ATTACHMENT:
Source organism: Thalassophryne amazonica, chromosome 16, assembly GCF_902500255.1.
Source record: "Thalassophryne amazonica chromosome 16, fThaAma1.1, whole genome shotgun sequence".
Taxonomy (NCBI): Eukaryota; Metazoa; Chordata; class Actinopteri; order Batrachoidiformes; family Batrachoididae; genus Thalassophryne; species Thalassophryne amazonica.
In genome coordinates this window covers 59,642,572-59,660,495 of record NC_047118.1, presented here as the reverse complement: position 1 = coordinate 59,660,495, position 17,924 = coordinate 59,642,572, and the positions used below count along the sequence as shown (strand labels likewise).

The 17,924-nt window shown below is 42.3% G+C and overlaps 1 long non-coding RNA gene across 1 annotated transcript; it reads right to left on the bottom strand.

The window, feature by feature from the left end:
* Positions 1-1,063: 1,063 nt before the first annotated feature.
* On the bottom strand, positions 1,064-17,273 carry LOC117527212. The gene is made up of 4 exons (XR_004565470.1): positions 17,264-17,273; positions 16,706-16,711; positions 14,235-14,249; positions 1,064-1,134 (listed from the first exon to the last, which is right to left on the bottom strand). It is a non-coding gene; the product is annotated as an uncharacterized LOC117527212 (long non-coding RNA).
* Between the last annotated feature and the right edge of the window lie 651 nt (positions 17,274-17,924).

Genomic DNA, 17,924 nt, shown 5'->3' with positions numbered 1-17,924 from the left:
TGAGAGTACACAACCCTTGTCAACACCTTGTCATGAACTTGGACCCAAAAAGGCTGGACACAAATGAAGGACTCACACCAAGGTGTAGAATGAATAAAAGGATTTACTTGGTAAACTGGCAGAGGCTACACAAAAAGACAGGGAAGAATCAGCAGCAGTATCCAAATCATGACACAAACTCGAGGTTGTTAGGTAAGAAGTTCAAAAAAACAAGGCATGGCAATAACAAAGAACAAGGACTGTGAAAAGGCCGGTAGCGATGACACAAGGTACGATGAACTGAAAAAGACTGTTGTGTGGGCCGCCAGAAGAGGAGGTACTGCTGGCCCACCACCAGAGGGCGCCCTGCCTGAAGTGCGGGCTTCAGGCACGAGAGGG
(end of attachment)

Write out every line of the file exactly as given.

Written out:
Source organism: Thalassophryne amazonica, chromosome 16, assembly GCF_902500255.1.
Source record: "Thalassophryne amazonica chromosome 16, fThaAma1.1, whole genome shotgun sequence".
Taxonomy (NCBI): Eukaryota; Metazoa; Chordata; class Actinopteri; order Batrachoidiformes; family Batrachoididae; genus Thalassophryne; species Thalassophryne amazonica.
In genome coordinates this window covers 59,642,572-59,660,495 of record NC_047118.1, presented here as the reverse complement: position 1 = coordinate 59,660,495, position 17,924 = coordinate 59,642,572, and the positions used below count along the sequence as shown (strand labels likewise).

The 17,924-nt window shown below is 42.3% G+C and overlaps 1 long non-coding RNA gene across 1 annotated transcript; it reads right to left on the bottom strand.

The window, feature by feature from the left end:
* Positions 1-1,063: 1,063 nt before the first annotated feature.
* On the bottom strand, positions 1,064-17,273 carry LOC117527212. The gene is made up of 4 exons (XR_004565470.1): positions 17,264-17,273; positions 16,706-16,711; positions 14,235-14,249; positions 1,064-1,134 (listed from the first exon to the last, which is right to left on the bottom strand). It is a non-coding gene; the product is annotated as an uncharacterized LOC117527212 (long non-coding RNA).
* Between the last annotated feature and the right edge of the window lie 651 nt (positions 17,274-17,924).

Genomic DNA, 17,924 nt, shown 5'->3' with positions numbered 1-17,924 from the left:
TGAGAGTACACAACCCTTGTCAACACCTTGTCATGAACTTGGACCCAAAAAGGCTGGACACAAATGAAGGACTCACACCAAGGTGTAGAATGAATAAAAGGATTTACTTGGTAAACTGGCAGAGGCTACACAAAAAGACAGGGAAGAATCAGCAGCAGTATCCAAATCATGACACAAACTCGAGGTTGTTAGGTAAGAAGTTCAAAAAAACAAGGCATGGCAATAACAAAGAACAAGGACTGTGAAAAGGCCGGTAGCGATGACACAAGGTACGATGAACTGAAAAAGACTGTTGTGTGGGCCGCCAGAAGAGGAGGTACTGCTGGCCCACCACCAGAGGGCGCCCTGCCTGAAGTGCGGGCTTCAGGCACGAGAGGG